So how can companies protect themselves from social media run amok? Creating a social media policy (with consequences for disobeying it) is a step in the right direction. IT Manager Daily provides some tips and examples to help companies with wording:

  • Explain the purpose and intent of the policy. “The purpose of Company XYZ’s social networking policy is to allow the company to take advantage of social media’s business benefits and promote its products/services, contribute to the relevant online dialog, and better engage with customers and prospects, while avoiding the significant risks involved.”
  • Include a firm statement of your overall expectations. “Company XYZ employees are expected to use the internet responsibly and productively, and excessive personal internet browsing, including social media use, is not permitted.”
  • Warn employees that their social media activities may be monitored. “Company XYZ reserves the right to monitor how employees use company-owned property, including computers and networking equipment, and employees should be mindful that any and all web browsing they do on the company’s premises may be monitored.”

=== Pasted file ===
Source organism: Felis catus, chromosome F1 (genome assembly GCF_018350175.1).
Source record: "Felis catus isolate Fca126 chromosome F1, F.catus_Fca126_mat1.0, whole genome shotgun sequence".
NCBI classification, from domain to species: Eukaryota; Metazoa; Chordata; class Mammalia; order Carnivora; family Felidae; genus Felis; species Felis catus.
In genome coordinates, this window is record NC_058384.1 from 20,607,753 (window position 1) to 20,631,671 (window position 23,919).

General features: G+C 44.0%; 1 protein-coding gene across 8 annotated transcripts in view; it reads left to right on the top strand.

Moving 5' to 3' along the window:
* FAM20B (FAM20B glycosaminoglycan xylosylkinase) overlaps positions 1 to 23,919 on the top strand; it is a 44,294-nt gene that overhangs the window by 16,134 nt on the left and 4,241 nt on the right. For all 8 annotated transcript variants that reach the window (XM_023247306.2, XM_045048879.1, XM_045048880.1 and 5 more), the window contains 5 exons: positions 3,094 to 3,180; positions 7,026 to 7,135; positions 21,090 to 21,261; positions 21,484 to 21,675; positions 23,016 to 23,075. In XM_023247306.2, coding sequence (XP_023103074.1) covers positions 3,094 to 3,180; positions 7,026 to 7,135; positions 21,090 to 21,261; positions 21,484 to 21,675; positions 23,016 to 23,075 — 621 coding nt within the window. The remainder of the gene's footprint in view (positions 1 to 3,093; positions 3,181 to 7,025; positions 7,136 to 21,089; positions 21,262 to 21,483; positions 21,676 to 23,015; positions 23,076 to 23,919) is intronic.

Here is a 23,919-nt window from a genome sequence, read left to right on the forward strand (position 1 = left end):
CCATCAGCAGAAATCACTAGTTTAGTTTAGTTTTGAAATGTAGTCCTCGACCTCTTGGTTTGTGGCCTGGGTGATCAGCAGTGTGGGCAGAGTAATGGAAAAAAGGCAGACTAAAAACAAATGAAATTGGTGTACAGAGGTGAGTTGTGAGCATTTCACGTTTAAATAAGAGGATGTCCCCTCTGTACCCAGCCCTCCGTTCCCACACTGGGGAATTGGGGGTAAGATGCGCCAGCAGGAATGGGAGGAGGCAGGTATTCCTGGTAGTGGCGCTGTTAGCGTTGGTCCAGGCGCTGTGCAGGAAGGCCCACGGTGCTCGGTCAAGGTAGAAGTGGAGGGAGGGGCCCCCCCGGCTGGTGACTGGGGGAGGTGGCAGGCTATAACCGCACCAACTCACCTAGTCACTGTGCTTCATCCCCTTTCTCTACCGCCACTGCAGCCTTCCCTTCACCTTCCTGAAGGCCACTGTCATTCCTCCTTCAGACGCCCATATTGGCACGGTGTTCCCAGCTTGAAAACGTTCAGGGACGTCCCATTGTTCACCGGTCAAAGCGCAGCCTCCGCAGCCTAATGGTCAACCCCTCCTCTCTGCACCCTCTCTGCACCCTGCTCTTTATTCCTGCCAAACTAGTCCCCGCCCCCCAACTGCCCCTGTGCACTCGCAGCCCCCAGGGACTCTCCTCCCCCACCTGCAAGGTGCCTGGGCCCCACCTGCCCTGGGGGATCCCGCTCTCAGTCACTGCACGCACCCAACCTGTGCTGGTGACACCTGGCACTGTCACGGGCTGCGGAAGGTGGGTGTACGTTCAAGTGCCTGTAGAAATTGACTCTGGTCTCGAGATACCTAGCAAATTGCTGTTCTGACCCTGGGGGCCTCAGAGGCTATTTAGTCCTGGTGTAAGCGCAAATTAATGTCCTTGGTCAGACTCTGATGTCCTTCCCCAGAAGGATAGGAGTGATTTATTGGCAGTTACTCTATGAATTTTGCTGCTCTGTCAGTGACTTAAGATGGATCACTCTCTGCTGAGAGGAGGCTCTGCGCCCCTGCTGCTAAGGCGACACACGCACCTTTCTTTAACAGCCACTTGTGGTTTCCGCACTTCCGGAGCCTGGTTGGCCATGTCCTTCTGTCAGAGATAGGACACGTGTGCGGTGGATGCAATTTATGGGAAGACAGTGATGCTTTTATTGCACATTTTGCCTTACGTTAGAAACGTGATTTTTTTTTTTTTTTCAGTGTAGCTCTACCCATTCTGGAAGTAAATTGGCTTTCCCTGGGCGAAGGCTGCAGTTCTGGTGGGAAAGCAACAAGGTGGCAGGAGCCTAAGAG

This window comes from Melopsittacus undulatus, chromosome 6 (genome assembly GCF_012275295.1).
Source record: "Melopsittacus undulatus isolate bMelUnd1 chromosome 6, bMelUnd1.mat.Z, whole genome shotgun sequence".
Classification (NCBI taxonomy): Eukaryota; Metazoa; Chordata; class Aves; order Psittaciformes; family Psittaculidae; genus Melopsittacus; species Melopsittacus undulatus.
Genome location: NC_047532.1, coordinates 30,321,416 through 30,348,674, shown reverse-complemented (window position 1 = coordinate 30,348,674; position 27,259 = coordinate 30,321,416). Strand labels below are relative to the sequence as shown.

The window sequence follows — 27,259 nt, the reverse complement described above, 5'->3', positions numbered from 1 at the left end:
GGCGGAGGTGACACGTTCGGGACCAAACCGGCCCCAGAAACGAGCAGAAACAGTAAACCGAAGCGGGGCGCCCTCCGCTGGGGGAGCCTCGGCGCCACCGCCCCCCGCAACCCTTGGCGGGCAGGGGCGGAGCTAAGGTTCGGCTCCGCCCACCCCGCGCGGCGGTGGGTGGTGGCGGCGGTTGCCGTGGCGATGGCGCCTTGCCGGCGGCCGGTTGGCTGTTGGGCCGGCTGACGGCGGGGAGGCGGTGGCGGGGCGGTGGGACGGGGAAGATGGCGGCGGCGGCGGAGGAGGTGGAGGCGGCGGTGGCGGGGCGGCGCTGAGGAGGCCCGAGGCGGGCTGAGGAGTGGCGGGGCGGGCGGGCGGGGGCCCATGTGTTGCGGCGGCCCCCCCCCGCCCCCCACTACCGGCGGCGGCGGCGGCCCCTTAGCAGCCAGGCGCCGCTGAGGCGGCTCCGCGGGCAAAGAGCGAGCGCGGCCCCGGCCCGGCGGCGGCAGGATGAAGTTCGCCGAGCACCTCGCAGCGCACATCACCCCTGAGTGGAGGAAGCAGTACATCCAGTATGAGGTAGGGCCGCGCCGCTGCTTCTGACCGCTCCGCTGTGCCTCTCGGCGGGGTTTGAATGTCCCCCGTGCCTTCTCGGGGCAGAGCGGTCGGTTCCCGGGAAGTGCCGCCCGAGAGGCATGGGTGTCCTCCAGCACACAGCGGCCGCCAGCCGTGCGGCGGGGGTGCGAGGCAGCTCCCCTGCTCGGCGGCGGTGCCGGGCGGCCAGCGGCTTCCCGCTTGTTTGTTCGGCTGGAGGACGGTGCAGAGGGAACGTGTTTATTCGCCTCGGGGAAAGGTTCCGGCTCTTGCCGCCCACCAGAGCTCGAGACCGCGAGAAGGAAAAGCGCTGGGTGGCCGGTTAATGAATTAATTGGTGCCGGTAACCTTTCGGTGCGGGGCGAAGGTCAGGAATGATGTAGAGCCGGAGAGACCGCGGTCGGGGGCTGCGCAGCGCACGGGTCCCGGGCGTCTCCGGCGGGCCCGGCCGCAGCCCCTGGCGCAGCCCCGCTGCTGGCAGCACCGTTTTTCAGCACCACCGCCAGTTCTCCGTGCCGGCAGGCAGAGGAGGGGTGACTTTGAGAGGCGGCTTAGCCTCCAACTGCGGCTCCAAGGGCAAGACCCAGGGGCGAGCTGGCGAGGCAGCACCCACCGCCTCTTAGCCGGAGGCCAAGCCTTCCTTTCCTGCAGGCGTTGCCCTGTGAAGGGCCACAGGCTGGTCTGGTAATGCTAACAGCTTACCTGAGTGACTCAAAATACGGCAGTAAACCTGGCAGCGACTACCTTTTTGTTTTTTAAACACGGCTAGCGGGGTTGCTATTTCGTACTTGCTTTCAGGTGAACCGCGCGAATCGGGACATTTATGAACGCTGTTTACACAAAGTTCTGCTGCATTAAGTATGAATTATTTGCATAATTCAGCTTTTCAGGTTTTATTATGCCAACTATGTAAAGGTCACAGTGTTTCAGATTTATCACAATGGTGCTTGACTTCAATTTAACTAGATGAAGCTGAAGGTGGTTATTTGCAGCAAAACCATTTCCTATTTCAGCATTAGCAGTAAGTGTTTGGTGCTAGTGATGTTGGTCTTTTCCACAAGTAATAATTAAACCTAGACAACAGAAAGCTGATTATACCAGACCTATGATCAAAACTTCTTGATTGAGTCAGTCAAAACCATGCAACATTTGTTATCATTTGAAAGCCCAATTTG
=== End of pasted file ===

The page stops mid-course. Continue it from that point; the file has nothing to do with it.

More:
• Be specific regarding posts about the company. “Employees are forbidden from using social networks to post or display comments about co-workers, supervisors, or Company XYZ that are vulgar, obscene, threatening, harassing, or a violation of Company XYZ’s policies on discrimination or harassment,” and “Employees may not use social networks to disclose any confidential or proprietary information about Company XYZ or its employees, customers, or business partners.”

When it comes to passwords, Verizon advises companies with point-of-sale systems to refrain from letting employees browse the web using them. In addition, companies should routinely change passwords, and ask employees not to use work-related passwords for their personal accounts.

Employers should also spell out in advance who gets to keep the Facebook connections and Twitter followers when an employee leaves the organization. Although it’s generally understood that any content created on company time is property of the company, gray areas exist, such as in the case of PhoneDog and Kravitz, demonstrating the need to explicitly define the company’s authorship in writing.

To help protect your small business, make sure your employment contracts stipulate ownership of your social media handles and followers. And, if you’re thinking of firing an employee, limit access to your accounts before you deliver the bad news.